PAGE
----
Agathon Léonard – The ‘Jeu de l’Echarpe’

The young Léonard Agathon van Weydeveldt, born in Lille, Belgium, in 1841, received his training at the Académie des Beaux-Arts in Lille and at the Ecole des Beaux-Arts in Paris

He is also known to have been an apprentice to Jean-Baptiste Carpeaux and to have participated in the construction of the ‘Fontaine de l’Observatoire’ (also: ‘Fontaine de Quatre Parties du Monde’), in Paris (1867- 1874). As he had fought on the French side in the Franco-Prussian War of 1870/71, the Belgian, who had lived in Paris since 1867, received French citizenship in 1887. From 1879 to 1914 he regularly took part in exhibitions and received various awards, for example at the World’s Fair in Paris in 1889 and in Brussels in 1910. In 1894 he began working with the Sèvres porcelain manufactory. In 1897 he created the first models for the ‘Jeu de l’Echarpe’ centrepiece, and in 1900 the bisquit porcelain version was presented on the porcelain manufactory’s stand at the World’s Fair in Paris. Léonard received the gold medal for it. In 1901, the bronze foundry Susse Frères took part in the exhibition of the Société nationale des Beaux-Arts with the bronze version of the Jeu de l’Echarpe. The last three figures of the 15-piece centrepiece were added in 1902 at the latest. Despite numerous other designs of the highest quality, the centrepiece was to become Léonard’s most famous work. Léonard died in Paris in 1923.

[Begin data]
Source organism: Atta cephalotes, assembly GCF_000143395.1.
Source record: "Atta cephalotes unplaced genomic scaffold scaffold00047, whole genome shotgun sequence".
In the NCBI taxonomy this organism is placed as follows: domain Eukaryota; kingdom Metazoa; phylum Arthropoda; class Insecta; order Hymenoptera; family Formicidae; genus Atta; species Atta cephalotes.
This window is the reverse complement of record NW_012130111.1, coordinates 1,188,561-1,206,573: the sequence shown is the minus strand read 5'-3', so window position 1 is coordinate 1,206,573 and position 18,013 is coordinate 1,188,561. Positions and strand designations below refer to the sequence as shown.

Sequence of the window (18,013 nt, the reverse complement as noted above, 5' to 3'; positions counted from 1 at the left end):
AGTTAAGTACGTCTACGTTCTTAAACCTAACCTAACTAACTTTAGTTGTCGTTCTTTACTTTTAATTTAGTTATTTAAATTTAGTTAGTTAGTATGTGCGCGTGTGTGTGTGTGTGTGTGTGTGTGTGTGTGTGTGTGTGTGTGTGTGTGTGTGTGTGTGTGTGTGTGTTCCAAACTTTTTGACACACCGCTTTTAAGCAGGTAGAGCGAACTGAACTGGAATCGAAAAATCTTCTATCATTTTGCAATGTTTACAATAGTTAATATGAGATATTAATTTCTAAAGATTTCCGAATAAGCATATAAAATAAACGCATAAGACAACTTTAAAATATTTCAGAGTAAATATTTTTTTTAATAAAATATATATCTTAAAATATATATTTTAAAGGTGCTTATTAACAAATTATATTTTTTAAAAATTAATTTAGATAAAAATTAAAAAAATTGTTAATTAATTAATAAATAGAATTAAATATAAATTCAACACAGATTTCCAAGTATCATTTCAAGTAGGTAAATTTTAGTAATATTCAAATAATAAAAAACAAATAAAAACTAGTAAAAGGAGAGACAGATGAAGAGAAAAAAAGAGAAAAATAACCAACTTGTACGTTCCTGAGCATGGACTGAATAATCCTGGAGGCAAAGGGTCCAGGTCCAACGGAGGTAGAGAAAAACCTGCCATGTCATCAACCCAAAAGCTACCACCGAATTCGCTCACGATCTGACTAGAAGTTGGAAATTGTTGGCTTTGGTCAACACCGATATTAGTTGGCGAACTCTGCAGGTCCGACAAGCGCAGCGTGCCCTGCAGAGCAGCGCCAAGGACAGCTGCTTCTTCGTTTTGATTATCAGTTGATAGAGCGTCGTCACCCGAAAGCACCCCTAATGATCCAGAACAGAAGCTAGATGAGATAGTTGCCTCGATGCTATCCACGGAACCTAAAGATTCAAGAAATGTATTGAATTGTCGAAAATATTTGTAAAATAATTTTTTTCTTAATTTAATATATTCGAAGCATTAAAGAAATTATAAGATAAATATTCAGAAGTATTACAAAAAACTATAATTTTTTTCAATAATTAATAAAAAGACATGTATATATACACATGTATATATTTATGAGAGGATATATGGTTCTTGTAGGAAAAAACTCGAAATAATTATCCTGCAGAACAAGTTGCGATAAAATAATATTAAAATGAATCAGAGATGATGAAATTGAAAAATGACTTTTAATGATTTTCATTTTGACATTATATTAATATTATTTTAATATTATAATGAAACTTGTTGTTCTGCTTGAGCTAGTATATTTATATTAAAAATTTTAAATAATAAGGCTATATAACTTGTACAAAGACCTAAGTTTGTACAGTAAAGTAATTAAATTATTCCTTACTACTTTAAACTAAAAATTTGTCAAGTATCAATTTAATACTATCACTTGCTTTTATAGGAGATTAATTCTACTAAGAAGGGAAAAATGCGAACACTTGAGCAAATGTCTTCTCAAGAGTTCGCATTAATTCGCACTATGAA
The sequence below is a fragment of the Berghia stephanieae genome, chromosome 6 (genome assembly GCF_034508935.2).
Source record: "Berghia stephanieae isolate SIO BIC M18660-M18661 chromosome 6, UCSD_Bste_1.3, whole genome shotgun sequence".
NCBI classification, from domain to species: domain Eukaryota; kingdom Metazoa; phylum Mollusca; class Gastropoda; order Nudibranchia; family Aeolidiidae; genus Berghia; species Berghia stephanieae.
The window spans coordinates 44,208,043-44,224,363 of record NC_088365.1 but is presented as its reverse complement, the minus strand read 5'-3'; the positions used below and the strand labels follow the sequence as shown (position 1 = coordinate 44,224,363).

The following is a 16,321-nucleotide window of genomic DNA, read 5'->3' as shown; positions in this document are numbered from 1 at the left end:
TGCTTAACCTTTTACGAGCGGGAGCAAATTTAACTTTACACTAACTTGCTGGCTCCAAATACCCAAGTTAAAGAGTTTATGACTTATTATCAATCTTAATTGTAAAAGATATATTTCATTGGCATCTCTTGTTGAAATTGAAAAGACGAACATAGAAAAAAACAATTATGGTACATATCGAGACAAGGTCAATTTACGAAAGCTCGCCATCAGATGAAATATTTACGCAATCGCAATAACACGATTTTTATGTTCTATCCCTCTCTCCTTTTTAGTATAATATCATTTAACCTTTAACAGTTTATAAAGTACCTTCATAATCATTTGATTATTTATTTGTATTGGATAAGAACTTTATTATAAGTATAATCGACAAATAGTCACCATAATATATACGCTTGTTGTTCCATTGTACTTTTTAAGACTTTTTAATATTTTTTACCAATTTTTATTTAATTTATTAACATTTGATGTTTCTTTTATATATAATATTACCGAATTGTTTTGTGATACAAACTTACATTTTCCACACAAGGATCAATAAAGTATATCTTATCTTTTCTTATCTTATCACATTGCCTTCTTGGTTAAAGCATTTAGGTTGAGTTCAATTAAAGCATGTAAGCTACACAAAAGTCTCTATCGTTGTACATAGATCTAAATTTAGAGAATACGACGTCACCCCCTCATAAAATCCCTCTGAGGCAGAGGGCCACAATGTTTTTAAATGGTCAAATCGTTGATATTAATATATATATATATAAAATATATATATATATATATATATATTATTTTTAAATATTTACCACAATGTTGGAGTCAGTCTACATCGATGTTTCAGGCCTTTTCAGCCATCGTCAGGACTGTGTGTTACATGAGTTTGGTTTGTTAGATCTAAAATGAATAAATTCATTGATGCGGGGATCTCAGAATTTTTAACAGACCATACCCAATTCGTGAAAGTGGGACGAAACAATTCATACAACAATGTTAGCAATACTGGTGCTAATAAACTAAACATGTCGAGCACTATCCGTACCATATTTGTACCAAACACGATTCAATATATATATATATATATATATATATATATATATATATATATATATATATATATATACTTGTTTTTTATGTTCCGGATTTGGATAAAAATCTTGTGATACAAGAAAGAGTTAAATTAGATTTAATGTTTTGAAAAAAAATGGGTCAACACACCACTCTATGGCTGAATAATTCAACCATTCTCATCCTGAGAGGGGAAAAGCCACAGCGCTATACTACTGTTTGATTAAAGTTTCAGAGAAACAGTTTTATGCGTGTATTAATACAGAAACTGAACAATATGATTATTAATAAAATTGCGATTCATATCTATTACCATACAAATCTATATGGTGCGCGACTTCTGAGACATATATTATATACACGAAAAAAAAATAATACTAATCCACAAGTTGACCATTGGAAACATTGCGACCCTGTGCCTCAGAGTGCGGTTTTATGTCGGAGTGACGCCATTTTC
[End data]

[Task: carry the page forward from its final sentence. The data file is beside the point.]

Agathon Léonard first conceived his ‘Jeu de l’Echarpe’ as a series of wall reliefs to adorn the foyer of a theatre. The then director of the Sèvres porcelain manufactory, Alexandre Sandier, saw the models for the wall decoration, initially planned with ten dancers, at the exhibition of the Société nationale des Beaux-Arts in Paris in 1897 and was so enthusiastic that he immediately commissioned the artist to realise his design as a multi-part centrepiece. In 1899, the centrepiece consisting of dancers, musicians and torchbearers was presented with twelve figures and extended by three more by 1901. The female figures, designed with great attention to detail, still make the viewer feel the dawn of a new attitude to life, which is expressed in the flowing, non-constricting dresses of the young ladies, their free movements and the restrained ornamentation. Several famous dancers were considered as models for the figures, including Cléo de Mérode (1875-1966) and Sarah Bernhardt (1844-1923) as well as the much portrayed Loïe Fuller (1862-1928).

The Susse Frères foundry secured the rights to produce the bronze centrepiece as early as 1901. In 1901, the group was presented at the Salon of the Société. It was executed in three different sizes, some of them also in chryselephantine or silver-plated. Susse is said to have executed 100-130 examples of the figures by 1935.